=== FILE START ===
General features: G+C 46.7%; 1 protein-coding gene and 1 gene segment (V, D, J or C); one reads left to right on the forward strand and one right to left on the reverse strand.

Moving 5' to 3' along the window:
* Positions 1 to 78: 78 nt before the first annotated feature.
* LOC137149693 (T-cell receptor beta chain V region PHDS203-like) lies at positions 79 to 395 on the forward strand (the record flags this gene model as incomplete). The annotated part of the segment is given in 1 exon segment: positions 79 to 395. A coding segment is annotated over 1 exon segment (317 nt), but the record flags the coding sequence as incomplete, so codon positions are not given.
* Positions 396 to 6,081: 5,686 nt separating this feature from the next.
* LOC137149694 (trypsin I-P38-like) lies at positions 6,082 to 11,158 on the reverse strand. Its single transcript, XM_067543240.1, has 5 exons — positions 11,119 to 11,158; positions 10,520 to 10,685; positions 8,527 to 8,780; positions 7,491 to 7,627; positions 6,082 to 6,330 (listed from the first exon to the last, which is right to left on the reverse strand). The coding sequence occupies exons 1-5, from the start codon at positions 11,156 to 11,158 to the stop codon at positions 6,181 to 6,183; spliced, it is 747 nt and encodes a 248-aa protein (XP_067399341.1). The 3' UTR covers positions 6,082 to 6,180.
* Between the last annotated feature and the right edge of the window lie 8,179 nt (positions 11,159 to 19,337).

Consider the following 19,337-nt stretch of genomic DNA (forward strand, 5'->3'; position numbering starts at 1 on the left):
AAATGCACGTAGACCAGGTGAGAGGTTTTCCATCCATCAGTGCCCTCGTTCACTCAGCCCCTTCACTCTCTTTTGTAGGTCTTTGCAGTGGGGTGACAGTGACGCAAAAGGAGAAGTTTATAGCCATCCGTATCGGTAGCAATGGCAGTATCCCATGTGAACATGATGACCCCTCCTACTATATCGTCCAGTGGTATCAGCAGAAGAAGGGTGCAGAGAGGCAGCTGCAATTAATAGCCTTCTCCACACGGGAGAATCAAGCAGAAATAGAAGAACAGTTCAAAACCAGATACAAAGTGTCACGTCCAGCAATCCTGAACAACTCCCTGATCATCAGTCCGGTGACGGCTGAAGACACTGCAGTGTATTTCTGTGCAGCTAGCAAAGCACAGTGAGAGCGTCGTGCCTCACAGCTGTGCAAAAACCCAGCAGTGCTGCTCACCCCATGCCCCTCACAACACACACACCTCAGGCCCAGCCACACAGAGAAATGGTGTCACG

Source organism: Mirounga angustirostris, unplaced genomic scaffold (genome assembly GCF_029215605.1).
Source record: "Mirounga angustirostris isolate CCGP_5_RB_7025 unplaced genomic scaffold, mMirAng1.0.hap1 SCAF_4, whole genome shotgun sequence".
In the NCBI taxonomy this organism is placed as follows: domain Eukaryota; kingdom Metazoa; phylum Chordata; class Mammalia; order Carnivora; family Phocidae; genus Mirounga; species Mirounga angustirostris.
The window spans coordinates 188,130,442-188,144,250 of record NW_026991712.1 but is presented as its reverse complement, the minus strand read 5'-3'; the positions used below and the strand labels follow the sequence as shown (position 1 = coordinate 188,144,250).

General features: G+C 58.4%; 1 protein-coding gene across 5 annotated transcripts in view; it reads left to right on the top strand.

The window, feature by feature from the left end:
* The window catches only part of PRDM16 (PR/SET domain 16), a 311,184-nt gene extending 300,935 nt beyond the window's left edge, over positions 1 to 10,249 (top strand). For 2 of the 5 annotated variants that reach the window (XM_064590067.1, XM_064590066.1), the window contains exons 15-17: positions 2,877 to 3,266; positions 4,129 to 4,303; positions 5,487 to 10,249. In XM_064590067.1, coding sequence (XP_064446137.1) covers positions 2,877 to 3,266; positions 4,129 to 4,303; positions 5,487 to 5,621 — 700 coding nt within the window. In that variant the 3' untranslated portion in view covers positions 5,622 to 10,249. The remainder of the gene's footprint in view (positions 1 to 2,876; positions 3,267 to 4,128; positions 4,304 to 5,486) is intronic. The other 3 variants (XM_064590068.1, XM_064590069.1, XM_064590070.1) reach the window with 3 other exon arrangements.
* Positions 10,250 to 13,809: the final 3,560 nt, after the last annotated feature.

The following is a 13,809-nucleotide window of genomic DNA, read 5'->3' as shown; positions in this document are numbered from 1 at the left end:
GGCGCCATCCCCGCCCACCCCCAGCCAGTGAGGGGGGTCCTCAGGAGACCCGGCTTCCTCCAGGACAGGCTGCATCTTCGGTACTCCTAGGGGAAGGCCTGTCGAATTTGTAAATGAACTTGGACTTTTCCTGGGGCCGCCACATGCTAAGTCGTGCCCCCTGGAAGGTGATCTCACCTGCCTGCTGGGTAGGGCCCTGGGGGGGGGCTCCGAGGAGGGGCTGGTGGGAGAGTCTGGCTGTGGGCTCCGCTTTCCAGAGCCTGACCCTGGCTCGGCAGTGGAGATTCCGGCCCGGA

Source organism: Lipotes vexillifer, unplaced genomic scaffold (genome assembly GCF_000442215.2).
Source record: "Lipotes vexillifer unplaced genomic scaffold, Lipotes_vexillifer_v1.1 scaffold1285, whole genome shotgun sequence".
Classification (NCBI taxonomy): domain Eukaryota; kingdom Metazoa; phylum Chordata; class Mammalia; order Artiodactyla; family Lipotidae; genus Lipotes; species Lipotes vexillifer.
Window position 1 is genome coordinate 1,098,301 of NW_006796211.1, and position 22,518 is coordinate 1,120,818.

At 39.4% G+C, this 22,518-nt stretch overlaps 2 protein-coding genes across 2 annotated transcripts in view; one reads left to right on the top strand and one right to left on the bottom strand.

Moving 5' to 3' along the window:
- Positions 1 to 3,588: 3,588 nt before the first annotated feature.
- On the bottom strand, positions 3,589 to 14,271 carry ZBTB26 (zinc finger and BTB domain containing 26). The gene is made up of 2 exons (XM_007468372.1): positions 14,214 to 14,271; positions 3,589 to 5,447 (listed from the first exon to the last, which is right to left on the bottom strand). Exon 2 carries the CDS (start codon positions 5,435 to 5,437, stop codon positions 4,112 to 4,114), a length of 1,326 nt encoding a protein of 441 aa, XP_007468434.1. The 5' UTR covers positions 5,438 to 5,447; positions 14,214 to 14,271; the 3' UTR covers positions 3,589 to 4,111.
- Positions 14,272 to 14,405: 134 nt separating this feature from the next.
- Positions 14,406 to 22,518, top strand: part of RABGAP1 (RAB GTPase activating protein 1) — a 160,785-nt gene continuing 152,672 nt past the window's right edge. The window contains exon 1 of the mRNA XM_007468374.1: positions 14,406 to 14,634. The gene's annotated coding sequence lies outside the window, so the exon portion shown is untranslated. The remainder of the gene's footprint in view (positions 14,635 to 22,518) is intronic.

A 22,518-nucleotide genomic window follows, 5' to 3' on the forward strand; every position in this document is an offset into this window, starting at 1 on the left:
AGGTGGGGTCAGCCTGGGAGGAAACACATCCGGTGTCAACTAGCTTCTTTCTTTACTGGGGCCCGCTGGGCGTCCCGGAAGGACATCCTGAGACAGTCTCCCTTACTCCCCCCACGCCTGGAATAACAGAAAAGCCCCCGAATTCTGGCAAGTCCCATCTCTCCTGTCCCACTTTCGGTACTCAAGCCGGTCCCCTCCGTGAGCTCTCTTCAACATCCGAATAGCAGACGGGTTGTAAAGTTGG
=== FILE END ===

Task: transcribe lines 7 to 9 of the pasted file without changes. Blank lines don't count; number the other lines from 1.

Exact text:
* Between the last annotated feature and the right edge of the window lie 8,179 nt (positions 11,159 to 19,337).

Consider the following 19,337-nt stretch of genomic DNA (forward strand, 5'->3'; position numbering starts at 1 on the left):
AAATGCACGTAGACCAGGTGAGAGGTTTTCCATCCATCAGTGCCCTCGTTCACTCAGCCCCTTCACTCTCTTTTGTAGGTCTTTGCAGTGGGGTGACAGTGACGCAAAAGGAGAAGTTTATAGCCATCCGTATCGGTAGCAATGGCAGTATCCCATGTGAACATGATGACCCCTCCTACTATATCGTCCAGTGGTATCAGCAGAAGAAGGGTGCAGAGAGGCAGCTGCAATTAATAGCCTTCTCCACACGGGAGAATCAAGCAGAAATAGAAGAACAGTTCAAAACCAGATACAAAGTGTCACGTCCAGCAATCCTGAACAACTCCCTGATCATCAGTCCGGTGACGGCTGAAGACACTGCAGTGTATTTCTGTGCAGCTAGCAAAGCACAGTGAGAGCGTCGTGCCTCACAGCTGTGCAAAAACCCAGCAGTGCTGCTCACCCCATGCCCCTCACAACACACACACCTCAGGCCCAGCCACACAGAGAAATGGTGTCACG